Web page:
If you use VPC scheduling decisions are based on empty kanbans. The emptying of a kanban triggers it to be refilled by the operators at the upstream process. This works well with stable demand, however the operators are working in isolation because they have no other visibility of other processes, late arriving orders, etc., nor do they have visibility of company wide key performance indicators (KPIs) such as minimising late deliveries, minimising production costs and so on. Variations in demand will cause problems that the operator cannot be aware of.

Seeing the whole picture
An empowered planner, on the other hand, can see the whole picture and will make scheduling decisions, such as changes in priorities for customers, based on company wide KPIs. With the whole picture the planner can make the trade offs that are bound to be required, e.g., utilisation (fewer changeovers and cleans) vs. delivery performance (small batches), and variations in demand are handled easily. Ultimately the production facility has only to cope with a single KPIschedule adherence, safe in the knowledge that the company KPIs have been taken care of by the planner.

How do we empower the planner? Simple, we give them the tool no lean practioner will mention, a computerised Advanced Planning and Scheduling (APS) system. This will use a finite capacity model, that takes into account both resource and material availability, to rapidly produce a good schedule for the production facility that meets the company KPIs. If necessary the planner can quickly perform multiple what ifs on the schedule, comparing the results to determine the best compromise for the KPIs.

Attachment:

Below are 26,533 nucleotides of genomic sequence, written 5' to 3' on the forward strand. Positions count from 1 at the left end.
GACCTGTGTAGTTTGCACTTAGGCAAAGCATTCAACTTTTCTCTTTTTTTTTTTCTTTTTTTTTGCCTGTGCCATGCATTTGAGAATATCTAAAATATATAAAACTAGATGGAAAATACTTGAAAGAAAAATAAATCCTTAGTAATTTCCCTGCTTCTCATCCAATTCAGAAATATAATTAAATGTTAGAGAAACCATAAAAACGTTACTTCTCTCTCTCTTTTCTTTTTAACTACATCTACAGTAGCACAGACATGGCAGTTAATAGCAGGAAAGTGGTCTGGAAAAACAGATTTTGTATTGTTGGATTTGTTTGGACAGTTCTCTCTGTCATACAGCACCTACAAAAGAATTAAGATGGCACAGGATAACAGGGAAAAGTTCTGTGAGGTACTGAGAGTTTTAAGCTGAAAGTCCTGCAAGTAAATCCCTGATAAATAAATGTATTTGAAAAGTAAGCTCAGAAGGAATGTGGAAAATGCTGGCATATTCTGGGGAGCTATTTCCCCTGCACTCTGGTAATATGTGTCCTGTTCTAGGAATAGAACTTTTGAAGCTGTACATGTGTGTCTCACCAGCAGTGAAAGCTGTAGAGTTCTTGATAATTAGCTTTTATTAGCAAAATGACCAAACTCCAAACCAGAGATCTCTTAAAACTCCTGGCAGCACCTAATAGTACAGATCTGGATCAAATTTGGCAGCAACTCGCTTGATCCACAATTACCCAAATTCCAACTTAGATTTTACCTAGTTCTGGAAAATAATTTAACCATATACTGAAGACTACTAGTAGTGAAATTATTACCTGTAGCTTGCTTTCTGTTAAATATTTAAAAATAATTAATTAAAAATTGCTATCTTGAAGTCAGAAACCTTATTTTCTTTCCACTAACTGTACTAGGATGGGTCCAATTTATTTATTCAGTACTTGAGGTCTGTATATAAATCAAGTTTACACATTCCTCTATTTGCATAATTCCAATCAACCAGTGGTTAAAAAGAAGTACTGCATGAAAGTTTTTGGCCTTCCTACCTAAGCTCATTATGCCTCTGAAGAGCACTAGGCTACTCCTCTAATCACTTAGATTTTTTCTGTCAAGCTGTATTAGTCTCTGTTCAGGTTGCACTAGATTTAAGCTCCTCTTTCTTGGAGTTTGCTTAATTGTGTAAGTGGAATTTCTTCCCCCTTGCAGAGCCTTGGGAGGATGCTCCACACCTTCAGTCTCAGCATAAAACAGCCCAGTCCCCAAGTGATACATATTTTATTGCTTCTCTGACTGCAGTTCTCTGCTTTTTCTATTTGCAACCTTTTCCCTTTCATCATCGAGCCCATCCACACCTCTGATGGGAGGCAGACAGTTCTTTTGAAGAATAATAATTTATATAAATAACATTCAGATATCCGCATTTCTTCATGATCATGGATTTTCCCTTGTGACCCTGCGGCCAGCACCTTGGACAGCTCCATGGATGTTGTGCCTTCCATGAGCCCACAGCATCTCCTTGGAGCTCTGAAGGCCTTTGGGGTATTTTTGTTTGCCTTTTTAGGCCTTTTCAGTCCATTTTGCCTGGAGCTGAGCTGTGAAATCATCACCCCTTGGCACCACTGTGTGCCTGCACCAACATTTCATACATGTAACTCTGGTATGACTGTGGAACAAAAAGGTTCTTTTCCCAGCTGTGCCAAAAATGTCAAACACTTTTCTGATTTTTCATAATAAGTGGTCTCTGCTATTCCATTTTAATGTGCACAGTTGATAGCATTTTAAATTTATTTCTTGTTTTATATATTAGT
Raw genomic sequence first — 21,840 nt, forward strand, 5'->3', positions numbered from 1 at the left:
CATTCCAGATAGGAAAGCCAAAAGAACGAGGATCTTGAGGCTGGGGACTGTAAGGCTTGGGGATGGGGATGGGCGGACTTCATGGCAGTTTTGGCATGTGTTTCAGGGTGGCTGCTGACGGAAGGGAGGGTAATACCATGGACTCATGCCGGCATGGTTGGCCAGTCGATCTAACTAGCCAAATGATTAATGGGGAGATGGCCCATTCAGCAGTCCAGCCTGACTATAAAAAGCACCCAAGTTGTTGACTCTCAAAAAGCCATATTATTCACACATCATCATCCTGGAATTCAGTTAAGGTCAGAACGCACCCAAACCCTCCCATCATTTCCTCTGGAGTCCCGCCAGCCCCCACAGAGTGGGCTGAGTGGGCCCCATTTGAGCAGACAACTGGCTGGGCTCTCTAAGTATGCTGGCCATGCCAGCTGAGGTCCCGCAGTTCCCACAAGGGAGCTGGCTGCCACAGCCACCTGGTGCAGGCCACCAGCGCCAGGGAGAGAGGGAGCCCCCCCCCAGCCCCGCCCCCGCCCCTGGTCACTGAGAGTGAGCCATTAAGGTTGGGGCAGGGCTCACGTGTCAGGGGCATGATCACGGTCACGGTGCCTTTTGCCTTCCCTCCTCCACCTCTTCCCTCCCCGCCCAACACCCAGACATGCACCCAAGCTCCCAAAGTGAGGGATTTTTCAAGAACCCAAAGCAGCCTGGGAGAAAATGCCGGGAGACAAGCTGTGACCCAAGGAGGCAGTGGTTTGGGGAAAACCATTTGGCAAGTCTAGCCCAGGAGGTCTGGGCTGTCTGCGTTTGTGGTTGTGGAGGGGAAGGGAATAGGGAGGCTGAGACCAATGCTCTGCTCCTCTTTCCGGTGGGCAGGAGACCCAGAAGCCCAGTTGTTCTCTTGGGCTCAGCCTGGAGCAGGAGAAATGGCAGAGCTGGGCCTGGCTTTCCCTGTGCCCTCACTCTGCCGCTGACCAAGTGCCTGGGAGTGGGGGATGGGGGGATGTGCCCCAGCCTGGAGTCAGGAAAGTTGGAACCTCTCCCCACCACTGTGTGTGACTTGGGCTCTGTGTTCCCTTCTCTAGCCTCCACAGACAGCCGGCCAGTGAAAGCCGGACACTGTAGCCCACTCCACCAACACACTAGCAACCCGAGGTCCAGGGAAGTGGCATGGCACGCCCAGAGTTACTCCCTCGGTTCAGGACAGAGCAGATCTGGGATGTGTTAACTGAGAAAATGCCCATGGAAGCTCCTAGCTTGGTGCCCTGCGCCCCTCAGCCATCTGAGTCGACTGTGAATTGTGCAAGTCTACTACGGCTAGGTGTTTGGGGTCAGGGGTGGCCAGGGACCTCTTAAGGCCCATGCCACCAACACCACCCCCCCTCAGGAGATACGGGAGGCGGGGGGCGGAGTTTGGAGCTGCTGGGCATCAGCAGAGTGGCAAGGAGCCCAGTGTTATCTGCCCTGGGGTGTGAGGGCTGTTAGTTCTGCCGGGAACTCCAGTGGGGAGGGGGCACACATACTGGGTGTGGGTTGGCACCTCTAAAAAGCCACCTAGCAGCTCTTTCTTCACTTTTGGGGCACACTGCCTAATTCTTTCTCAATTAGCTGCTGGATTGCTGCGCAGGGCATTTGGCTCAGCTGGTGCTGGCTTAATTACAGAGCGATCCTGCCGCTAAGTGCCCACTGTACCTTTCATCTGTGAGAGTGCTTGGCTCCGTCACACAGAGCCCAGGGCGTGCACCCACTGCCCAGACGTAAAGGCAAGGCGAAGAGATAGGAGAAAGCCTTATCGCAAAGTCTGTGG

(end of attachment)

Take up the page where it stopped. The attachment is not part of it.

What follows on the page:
The APS will dynamically aggregate the small batches of the same or similar products that an MTO environment inherently produces, so in our API manufacturing facility we can balance our attempts to minimize cleans with the needs of delivery performance. The aggregation will be re-calculated each time we re-schedule, so we are sure that our process utilisation is as good as it can be under the current conditions.

The planner will re-schedule as often as required by process disruptions and demand changes, often several times per day. In the most planner empowered plants the APS becomes an intrinsic part of the production control system, and no schedule decisions are made without first testing them on the APS. When an issue arises the planning and production staff will gather round the APS to resolve the problem whilst still striving to meet the company KPIs.

Case studies from the pharmaceutical sector show the impact that APS systems are having on what are already lean processes, such as optimised workflow with minimum bottlenecks; massively increased flexibility to quickly re-schedule if order requirements change at short notice, or even mid production run; the ability to run various 'what-if?' scenarios. Whilst not all the techniques used in the pharmaceutical manufacturing sector can be applied to more general manufacturing, we can certainly learn from their use of APS software to make lean processes even leaner.



Dr Nigel Shires is Application Development Manager for the scheduling software solutions company Preactor International (PI). PI, is an independent company based in the UK. First formed in 1984 the company is one of the fastest growing companies specializing in advanced planning and scheduling software and, through its partnerships with other software vendors and system suppliers, offers implementation and software support all over the world.